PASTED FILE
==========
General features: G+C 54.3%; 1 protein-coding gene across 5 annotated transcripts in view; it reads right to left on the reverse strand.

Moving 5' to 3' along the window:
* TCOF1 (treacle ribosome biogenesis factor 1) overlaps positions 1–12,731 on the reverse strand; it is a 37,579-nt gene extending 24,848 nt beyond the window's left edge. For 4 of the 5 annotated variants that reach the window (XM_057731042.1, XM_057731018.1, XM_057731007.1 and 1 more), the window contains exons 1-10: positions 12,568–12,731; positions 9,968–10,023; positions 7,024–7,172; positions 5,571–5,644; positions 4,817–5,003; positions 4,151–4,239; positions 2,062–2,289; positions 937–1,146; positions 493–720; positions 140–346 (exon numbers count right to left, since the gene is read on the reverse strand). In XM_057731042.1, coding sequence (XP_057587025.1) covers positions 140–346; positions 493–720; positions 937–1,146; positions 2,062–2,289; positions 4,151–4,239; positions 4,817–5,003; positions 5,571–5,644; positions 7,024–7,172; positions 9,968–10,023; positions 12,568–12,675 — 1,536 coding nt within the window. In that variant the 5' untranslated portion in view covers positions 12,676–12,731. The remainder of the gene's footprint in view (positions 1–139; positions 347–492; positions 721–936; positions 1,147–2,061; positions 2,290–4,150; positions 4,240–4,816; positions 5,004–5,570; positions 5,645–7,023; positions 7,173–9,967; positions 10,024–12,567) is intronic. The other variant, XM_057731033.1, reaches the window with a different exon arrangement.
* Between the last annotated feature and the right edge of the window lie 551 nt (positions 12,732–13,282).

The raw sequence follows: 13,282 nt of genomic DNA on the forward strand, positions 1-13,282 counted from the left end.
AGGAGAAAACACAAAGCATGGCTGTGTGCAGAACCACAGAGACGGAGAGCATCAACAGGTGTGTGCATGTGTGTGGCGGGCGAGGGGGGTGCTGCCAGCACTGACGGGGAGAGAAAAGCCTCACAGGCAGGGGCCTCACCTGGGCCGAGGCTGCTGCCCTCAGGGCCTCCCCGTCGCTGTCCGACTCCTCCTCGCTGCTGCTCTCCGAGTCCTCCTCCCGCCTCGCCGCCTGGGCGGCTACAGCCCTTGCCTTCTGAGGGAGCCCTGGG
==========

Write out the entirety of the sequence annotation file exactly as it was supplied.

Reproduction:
General features: G+C 54.3%; 1 protein-coding gene across 5 annotated transcripts in view; it reads right to left on the reverse strand.

Moving 5' to 3' along the window:
* TCOF1 (treacle ribosome biogenesis factor 1) overlaps positions 1–12,731 on the reverse strand; it is a 37,579-nt gene extending 24,848 nt beyond the window's left edge. For 4 of the 5 annotated variants that reach the window (XM_057731042.1, XM_057731018.1, XM_057731007.1 and 1 more), the window contains exons 1-10: positions 12,568–12,731; positions 9,968–10,023; positions 7,024–7,172; positions 5,571–5,644; positions 4,817–5,003; positions 4,151–4,239; positions 2,062–2,289; positions 937–1,146; positions 493–720; positions 140–346 (exon numbers count right to left, since the gene is read on the reverse strand). In XM_057731042.1, coding sequence (XP_057587025.1) covers positions 140–346; positions 493–720; positions 937–1,146; positions 2,062–2,289; positions 4,151–4,239; positions 4,817–5,003; positions 5,571–5,644; positions 7,024–7,172; positions 9,968–10,023; positions 12,568–12,675 — 1,536 coding nt within the window. In that variant the 5' untranslated portion in view covers positions 12,676–12,731. The remainder of the gene's footprint in view (positions 1–139; positions 347–492; positions 721–936; positions 1,147–2,061; positions 2,290–4,150; positions 4,240–4,816; positions 5,004–5,570; positions 5,645–7,023; positions 7,173–9,967; positions 10,024–12,567) is intronic. The other variant, XM_057731033.1, reaches the window with a different exon arrangement.
* Between the last annotated feature and the right edge of the window lie 551 nt (positions 12,732–13,282).

The raw sequence follows: 13,282 nt of genomic DNA on the forward strand, positions 1-13,282 counted from the left end.
AGGAGAAAACACAAAGCATGGCTGTGTGCAGAACCACAGAGACGGAGAGCATCAACAGGTGTGTGCATGTGTGTGGCGGGCGAGGGGGGTGCTGCCAGCACTGACGGGGAGAGAAAAGCCTCACAGGCAGGGGCCTCACCTGGGCCGAGGCTGCTGCCCTCAGGGCCTCCCCGTCGCTGTCCGACTCCTCCTCGCTGCTGCTCTCCGAGTCCTCCTCCCGCCTCGCCGCCTGGGCGGCTACAGCCCTTGCCTTCTGAGGGAGCCCTGGG